Last year, Annabel was “the girl who has everything” — at least that’s the part she played in the television commercial for Kopf’s Department Store.
This year, she’s the girl who has nothing: no best friend because mean-but-exciting Sophie dropped her, no peace at home since her older sister became anorexic, and no one to sit with at lunch. Until she meets Owen Armstrong.
Tall, dark, and music-obsessed, Owen is a reformed bad boy with a commitment to truth-telling. With Owen’s help, maybe Annabel can face what happened the night she and Sophie stopped being friends.
Just Listen is enjoyable, a fairly light read given its underlying subject matter. The main character is Annabel, the youngest sister of three girls who are all encouraged by their mother to model. Annabel’s best friend Sophie is popular, and being around her seems to have elevated Annabel’s status, but Annabel feels uncomfortable around Will, Sophie’s boyfriend. In time we learn why this is. Just Listen roused my emotions but in my opinion it could have been a more thought provoking read if it explored the personal emotions, and trauma of Annabel being attacked, and her immediate response to that more realistically but instead Annabel chose to remain silent and I found this quite frustrating. Okay, the reader is meant to take from this that she couldn’t bear to tell anyone and I understand that but nevertheless it just seemed a little unrealistic given the circumstances. There are a wide variety of themes that are explored in this novel: anorexia, sibling relationships, families, secrets, boy/girl relationships, sexual assault, and friendship difficulties. The writing is marked by a fair amount of telling which at times slows down and overburdens the narrative.
Overall, I would rate this 4 stars, due to the points mentioned below:
Just Listen’s strengths lie in its:
Portrayal of family life, particularly sibling relationships, the dynamics of the three sisters is where the real emotion of the novel lies. I found myself really moved by certain chapters in the book which explored the relationships between the sisters.
Owen’s character is another high point of the novel he really brought the story to life for me, in fact I would say that he is perhaps a more engaging character than Annabel. Annabel by the very act of withholding her emotions, comes across as quite frustrating. I felt great sympathy when I discovered what had happened to her but I desperately wanted her to confide in Owen but instead, to begin with, she ran away. I do get why she did this but nevertheless I wanted her to do the right thing and tell him and stand up so that other girls wouldn’t go through the same thing.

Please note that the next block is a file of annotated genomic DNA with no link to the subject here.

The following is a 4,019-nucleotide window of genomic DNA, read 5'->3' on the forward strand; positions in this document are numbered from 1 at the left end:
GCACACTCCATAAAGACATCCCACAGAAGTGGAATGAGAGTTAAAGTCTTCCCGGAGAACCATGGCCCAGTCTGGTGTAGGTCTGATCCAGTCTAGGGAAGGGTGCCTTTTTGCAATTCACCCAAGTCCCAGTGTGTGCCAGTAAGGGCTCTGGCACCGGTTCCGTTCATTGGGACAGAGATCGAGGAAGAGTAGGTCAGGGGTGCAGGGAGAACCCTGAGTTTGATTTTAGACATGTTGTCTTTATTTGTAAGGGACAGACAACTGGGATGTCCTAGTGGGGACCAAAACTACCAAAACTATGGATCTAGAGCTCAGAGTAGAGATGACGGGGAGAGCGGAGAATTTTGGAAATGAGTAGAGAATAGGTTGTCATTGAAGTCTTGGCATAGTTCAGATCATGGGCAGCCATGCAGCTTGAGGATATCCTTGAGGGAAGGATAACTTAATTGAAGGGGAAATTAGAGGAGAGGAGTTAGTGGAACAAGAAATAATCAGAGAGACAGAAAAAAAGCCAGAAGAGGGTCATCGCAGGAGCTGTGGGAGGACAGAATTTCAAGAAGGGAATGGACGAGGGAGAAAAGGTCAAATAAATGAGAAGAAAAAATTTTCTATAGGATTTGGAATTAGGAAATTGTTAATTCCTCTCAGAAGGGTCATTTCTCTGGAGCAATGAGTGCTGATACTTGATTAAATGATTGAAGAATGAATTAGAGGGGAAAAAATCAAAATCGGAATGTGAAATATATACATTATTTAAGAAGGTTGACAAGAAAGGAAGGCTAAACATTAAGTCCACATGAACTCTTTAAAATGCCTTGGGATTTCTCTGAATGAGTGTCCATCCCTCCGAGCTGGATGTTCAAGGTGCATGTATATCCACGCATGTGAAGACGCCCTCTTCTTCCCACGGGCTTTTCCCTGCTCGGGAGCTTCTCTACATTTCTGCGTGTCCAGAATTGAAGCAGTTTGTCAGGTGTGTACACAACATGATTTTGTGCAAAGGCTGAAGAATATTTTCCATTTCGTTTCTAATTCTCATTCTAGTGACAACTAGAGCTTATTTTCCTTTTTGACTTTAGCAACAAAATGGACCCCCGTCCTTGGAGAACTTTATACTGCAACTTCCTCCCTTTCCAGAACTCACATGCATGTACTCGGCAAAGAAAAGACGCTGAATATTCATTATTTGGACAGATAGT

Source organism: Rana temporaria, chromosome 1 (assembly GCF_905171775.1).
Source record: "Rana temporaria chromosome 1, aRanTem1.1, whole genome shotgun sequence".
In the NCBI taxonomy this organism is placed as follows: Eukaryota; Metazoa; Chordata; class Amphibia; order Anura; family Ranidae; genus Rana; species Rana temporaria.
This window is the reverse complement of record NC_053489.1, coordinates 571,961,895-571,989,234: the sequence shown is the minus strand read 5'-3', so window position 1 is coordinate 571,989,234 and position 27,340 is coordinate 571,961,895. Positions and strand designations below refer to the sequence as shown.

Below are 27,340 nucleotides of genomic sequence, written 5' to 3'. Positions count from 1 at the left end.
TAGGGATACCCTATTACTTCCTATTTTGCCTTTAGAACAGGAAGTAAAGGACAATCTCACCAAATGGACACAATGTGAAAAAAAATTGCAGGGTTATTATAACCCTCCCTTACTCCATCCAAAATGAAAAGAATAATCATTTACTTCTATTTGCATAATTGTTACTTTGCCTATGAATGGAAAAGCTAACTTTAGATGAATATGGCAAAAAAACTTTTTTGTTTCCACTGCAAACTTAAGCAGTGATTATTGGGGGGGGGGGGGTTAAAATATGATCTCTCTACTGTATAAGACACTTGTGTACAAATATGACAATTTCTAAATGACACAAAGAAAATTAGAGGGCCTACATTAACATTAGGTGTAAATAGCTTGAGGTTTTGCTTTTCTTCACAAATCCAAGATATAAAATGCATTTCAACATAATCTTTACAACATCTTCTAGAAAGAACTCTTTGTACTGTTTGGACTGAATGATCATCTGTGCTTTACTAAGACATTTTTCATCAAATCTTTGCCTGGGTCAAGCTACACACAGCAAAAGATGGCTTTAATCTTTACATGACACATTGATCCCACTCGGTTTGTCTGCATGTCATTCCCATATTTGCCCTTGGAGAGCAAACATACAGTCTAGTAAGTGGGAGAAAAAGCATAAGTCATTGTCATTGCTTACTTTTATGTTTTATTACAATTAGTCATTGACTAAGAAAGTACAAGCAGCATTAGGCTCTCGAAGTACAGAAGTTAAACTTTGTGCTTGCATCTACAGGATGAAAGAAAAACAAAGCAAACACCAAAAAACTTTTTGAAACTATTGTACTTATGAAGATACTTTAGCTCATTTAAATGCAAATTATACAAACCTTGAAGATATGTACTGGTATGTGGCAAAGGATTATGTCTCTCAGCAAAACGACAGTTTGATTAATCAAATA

I liked how Sarah Dessen explored this very human tendency to judge people by their looks, and by other peoples’ reactions to them, rather than looking deeper and discovering for ourselves that everyone can be different and more complex than we expect. Owen, is a perfect example, he sits apart from everyone, is immersed in his music, needs anger management to handle his emotions, but there is so much more to him than those simple facts alone. Even family members can have an unexpected side to them, a case in point is Annabel’s mother, who turns out to be tougher than we might imagine.
The multitude of secrets and hurts that lay buried waiting to be discovered, are fascinating, particularly set amongst the pressures to be the perfect skinny, flawless beauty in the much desired world of modelling.
Music really felt like a character in this novel, and played a pivotal point in the storyline which was such a nice unexpected touch.
This is the first Sarah Dessen novel that I have read, on the whole I enjoyed Just Listen, especially the detail regarding the sibling relationships in the latter part of the novel.
I’d recommend Just Listen to readers of YA, Contemporary, Romance, Chick lit.
Have you read any Sarah Dessen books, do let me know if you have.
Bye for now,
Marje @ Kyrosmagica xx